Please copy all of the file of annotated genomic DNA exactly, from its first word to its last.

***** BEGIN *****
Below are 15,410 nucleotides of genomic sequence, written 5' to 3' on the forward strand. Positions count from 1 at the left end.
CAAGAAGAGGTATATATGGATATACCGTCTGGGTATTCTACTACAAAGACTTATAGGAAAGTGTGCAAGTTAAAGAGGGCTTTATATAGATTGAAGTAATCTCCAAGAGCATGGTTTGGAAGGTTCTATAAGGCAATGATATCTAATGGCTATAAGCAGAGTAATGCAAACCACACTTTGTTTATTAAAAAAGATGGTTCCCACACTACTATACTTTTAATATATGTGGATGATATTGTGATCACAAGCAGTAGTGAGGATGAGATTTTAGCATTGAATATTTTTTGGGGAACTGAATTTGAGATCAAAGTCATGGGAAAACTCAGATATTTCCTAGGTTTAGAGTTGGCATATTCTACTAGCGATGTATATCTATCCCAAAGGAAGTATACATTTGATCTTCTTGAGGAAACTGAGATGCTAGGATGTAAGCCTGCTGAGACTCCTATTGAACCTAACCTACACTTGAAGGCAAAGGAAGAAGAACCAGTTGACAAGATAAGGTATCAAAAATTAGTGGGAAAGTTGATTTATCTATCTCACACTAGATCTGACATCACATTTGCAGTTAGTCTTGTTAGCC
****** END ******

Below are 15,410 nucleotides of genomic sequence, written 5' to 3' on the forward strand. Positions count from 1 at the left end.
CAAGAAGAGGTATATATGGATATACCGTCTGGGTATTCTACTACAAAGACTTATAGGAAAGTGTGCAAGTTAAAGAGGGCTTTATATAGATTGAAGTAATCTCCAAGAGCATGGTTTGGAAGGTTCTATAAGGCAATGATATCTAATGGCTATAAGCAGAGTAATGCAAACCACACTTTGTTTATTAAAAAAGATGGTTCCCACACTACTATACTTTTAATATATGTGGATGATATTGTGATCACAAGCAGTAGTGAGGATGAGATTTTAGCATTGAATATTTTTTGGGGAACTGAATTTGAGATCAAAGTCATGGGAAAACTCAGATATTTCCTAGGTTTAGAGTTGGCATATTCTACTAGCGATGTATATCTATCCCAAAGGAAGTATACATTTGATCTTCTTGAGGAAACTGAGATGCTAGGATGTAAGCCTGCTGAGACTCCTATTGAACCTAACCTACACTTGAAGGCAAAGGAAGAAGAACCAGTTGACAAGATAAGGTATCAAAAATTAGTGGGAAAGTTGATTTATCTATCTCACACTAGATCTGACATCACATTTGCAGTTAGTCTTGTTAGCC